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Wednesday, 17 December 2008

Economic crisis batters Europe

PARIS - EUROPEAN car sales slumped, inflation slowed and governments issued gloomy forecasts on Tuesday ahead of an expected record cut in US interest rates aimed at breathing life into the world's largest economy.

Consumer prices in the United States plunged a record 1.7 per cent in November, raising fears of deflation that were echoed in Britain and France, which both reported sharp drops in their 12-month inflation in November.

'This disinflation movement is very brutal,' Mr Nicolas Bouzou, head of Asteres, an economic consultancy, said in reference to the sharp slowdown in France's inflation which he blamed on falls in world commodity prices.

In another round of economic gloom, US housing starts took a record 18.9-per cent tumble during November and European trade body ACEA reported a year-on-year plunge of 25.8 per cent in new car sales in Europe in November.

'The collapse has become clear,' said the Kommersant business newspaper in Moscow, referring to an industrial output slump during November of 10.8 per cent - the worst result since the fearsome 1998 financial crisis.

The news from Russia's ex-Soviet neighbour Ukraine was even more alarming.

Ukrainian President Viktor Yushchenko said economic contraction in the first quarter of 2009 could be as high as 10 percent following a crisis in the banking system and a slump in demand for steel, Ukraine's main export.

In Europe's biggest economy, Germany, the Frankfurter Allgemeine Zeitung quoted a government memo saying contraction in 2009 could be three per cent or more, which would be the worst recession in Germany's post-war history.

South Korea also cut its 2009 economic growth forecast by one percentage point to three per cent, with President Lee Myung Bak telling the cabinet that 'next year will be the most difficult year, especially the first half'.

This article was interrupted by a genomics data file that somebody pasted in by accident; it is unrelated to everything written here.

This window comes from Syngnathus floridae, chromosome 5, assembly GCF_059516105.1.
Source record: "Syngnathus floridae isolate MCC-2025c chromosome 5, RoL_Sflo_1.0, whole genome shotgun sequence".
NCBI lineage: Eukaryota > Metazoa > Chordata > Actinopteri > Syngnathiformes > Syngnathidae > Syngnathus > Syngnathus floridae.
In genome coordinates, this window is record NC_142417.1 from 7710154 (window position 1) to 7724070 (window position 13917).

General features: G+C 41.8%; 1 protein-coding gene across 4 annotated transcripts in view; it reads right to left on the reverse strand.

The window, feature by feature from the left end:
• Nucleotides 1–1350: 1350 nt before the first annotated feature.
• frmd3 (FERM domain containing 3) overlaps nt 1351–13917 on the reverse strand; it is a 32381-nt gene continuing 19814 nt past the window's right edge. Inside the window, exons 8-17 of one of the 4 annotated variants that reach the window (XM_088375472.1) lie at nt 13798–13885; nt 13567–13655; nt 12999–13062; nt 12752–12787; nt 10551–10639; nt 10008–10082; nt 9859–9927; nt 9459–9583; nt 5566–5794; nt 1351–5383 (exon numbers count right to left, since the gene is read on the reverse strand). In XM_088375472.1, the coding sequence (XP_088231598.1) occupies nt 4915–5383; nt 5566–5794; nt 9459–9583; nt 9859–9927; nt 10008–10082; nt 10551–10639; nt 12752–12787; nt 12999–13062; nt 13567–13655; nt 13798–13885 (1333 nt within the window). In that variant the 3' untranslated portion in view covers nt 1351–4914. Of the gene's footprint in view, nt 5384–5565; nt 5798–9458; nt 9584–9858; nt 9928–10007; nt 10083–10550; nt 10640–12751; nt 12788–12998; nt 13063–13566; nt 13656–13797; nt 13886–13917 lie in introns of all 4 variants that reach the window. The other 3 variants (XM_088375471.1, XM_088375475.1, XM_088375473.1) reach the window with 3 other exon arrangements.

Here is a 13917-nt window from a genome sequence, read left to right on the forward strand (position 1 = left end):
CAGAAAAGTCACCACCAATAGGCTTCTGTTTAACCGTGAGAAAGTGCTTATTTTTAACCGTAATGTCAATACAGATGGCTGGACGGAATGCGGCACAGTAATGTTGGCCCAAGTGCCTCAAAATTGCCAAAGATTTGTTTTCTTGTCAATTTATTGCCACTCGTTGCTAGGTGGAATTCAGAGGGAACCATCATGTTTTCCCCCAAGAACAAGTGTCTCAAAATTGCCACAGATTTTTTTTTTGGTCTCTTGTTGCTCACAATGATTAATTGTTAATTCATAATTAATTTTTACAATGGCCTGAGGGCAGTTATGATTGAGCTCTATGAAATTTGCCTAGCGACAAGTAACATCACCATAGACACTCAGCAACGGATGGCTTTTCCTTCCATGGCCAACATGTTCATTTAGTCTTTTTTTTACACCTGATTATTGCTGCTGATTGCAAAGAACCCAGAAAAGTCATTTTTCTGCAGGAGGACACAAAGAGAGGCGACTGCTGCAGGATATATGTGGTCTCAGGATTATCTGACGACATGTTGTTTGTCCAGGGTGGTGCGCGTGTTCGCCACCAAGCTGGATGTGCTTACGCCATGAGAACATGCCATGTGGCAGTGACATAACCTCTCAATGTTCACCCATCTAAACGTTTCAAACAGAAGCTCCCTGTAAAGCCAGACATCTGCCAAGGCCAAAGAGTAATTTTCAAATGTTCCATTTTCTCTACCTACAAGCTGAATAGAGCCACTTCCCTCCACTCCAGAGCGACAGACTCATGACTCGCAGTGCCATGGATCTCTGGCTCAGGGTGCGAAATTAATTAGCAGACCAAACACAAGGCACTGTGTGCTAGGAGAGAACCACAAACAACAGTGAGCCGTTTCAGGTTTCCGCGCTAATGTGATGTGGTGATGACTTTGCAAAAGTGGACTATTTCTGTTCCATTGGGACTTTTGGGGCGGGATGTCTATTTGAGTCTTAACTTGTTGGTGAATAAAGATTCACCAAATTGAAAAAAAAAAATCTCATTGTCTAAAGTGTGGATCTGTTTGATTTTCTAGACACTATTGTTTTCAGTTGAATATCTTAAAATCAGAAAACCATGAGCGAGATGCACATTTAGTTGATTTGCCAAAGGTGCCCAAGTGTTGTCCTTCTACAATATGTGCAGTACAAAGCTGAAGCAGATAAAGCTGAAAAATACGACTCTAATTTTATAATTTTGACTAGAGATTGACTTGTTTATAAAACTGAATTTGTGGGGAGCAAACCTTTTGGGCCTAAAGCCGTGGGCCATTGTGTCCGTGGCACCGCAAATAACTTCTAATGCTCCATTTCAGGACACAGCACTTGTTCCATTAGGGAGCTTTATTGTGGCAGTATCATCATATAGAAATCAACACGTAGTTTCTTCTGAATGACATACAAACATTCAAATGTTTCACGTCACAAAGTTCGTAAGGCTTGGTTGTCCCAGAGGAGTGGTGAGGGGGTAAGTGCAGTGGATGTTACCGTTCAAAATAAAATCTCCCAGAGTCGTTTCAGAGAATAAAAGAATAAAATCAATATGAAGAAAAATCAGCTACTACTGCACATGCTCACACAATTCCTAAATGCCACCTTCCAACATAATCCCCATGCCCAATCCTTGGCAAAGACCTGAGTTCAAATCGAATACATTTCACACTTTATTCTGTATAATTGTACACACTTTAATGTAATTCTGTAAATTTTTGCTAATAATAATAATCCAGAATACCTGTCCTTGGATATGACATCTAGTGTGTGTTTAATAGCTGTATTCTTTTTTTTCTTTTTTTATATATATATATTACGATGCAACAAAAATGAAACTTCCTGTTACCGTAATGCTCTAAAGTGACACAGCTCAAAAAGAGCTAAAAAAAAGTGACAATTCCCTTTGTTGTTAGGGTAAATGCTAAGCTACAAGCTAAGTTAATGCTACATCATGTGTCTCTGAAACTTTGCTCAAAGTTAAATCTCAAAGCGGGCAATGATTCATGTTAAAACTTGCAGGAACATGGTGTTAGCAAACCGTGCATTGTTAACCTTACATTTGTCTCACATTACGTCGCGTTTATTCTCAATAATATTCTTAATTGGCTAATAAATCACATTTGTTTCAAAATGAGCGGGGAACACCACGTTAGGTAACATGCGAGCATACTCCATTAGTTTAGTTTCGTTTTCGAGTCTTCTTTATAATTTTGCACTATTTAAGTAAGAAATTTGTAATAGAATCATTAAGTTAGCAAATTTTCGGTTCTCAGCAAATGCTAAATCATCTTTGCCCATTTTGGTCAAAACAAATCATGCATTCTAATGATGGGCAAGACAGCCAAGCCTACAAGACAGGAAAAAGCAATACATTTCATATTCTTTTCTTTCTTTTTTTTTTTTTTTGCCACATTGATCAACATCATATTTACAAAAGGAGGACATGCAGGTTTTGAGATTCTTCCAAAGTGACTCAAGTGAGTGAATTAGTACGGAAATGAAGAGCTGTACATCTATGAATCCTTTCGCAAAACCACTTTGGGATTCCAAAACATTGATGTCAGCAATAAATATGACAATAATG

And in Japan, French global luxury group Louis Vuitton announced that it was scrapping ambitious plans for a flagship store in central Tokyo, which had been set to rival its Paris outlet, because of a slump in demand.

The grim economic news came as the fallout continued from a massive alleged scam run by Wall Street figurehead Bernard Madoff, which could force some of the world's biggest banks to wipe billions off their balance sheets.

London-based HSBC, Spain's Santander and Fortis Bank Netherlands alone revealed potential losses of more than five billion dollars as a result of the pyramid scheme fraud, which has turned the spotlight on US market regulation.

Wall Street appeared to shrug off the downbeat reports and stocks swung higher in early trading on Tuesday ahead of the expected US interest rate cut.

A meeting of the Federal Reserve was expected to end at around 1915 GMT (3.15am Singapore time).

European Central Bank (ECB) president Jean-Claude Trichet meanwhile urged Europe's banks to pass on the ECB's historic interest rate cuts to the eurozone economy, suggesting the central bank might mark a pause in the cuts.

Now 'we have to get it in the real economy', Mr Trichet said late on Monday.

In other market developments, the dollar fell while oil prices held steady ahead of an Opec meeting on Thursday expected to announce output cuts.

In Vienna, Opec said that global demand for oil was shrinking and that if the recession deepened, 'the growing imbalance on the oil market ... presents a real challenge for all market participants'.

Amid all the economic doom and gloom, Spanish pawnshops have reported brisk trade, with the Confederation of Spanish Savings Banks saying 11.6 per cent more loans were made in the first half of 2008 than during the same time last year.

'The amount of pawnshop loans has increased bit by bit until this year, probably because of the crisis it has grown in a much more pronounced way,' said Mr Javier Ubeda, head of the confederation's pawnshops division.

On a more encouraging note, Christmas tree growers in Denmark said sales were holding up despite the crisis.

'Crisis or no crisis, the demand from importers is as strong as in the past, and is even greater than the supply available,' said Mr Kaj Oestergaard, head of the Danish Christmas tree growers' association. -- AFP

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